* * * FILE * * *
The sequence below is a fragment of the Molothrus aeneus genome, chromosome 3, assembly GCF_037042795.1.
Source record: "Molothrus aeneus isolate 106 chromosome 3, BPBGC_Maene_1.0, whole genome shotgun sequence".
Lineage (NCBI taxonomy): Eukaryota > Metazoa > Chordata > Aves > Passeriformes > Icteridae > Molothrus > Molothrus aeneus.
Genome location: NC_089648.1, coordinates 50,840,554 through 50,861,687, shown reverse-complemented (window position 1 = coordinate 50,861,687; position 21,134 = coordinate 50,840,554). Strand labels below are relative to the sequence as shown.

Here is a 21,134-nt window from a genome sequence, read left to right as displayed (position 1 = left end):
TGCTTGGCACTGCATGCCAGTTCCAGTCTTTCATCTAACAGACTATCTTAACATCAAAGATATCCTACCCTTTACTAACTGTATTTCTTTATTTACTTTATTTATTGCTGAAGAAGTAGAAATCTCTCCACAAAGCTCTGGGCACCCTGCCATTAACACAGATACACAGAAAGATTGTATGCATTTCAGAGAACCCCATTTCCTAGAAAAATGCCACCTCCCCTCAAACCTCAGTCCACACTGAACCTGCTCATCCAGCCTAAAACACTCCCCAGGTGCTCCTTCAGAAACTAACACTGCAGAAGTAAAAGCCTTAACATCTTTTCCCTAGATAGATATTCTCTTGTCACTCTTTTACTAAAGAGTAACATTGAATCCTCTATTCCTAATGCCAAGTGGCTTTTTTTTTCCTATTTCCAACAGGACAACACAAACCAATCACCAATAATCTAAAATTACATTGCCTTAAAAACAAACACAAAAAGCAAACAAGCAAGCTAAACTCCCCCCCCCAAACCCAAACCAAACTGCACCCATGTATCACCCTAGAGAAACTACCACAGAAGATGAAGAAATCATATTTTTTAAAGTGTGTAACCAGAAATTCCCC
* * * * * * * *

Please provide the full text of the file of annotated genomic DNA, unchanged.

The sequence below is a fragment of the Molothrus aeneus genome, chromosome 3, assembly GCF_037042795.1.
Source record: "Molothrus aeneus isolate 106 chromosome 3, BPBGC_Maene_1.0, whole genome shotgun sequence".
Lineage (NCBI taxonomy): Eukaryota > Metazoa > Chordata > Aves > Passeriformes > Icteridae > Molothrus > Molothrus aeneus.
Genome location: NC_089648.1, coordinates 50,840,554 through 50,861,687, shown reverse-complemented (window position 1 = coordinate 50,861,687; position 21,134 = coordinate 50,840,554). Strand labels below are relative to the sequence as shown.

Here is a 21,134-nt window from a genome sequence, read left to right as displayed (position 1 = left end):
TGCTTGGCACTGCATGCCAGTTCCAGTCTTTCATCTAACAGACTATCTTAACATCAAAGATATCCTACCCTTTACTAACTGTATTTCTTTATTTACTTTATTTATTGCTGAAGAAGTAGAAATCTCTCCACAAAGCTCTGGGCACCCTGCCATTAACACAGATACACAGAAAGATTGTATGCATTTCAGAGAACCCCATTTCCTAGAAAAATGCCACCTCCCCTCAAACCTCAGTCCACACTGAACCTGCTCATCCAGCCTAAAACACTCCCCAGGTGCTCCTTCAGAAACTAACACTGCAGAAGTAAAAGCCTTAACATCTTTTCCCTAGATAGATATTCTCTTGTCACTCTTTTACTAAAGAGTAACATTGAATCCTCTATTCCTAATGCCAAGTGGCTTTTTTTTTCCTATTTCCAACAGGACAACACAAACCAATCACCAATAATCTAAAATTACATTGCCTTAAAAACAAACACAAAAAGCAAACAAGCAAGCTAAACTCCCCCCCCCAAACCCAAACCAAACTGCACCCATGTATCACCCTAGAGAAACTACCACAGAAGATGAAGAAATCATATTTTTTAAAGTGTGTAACCAGAAATTCCCC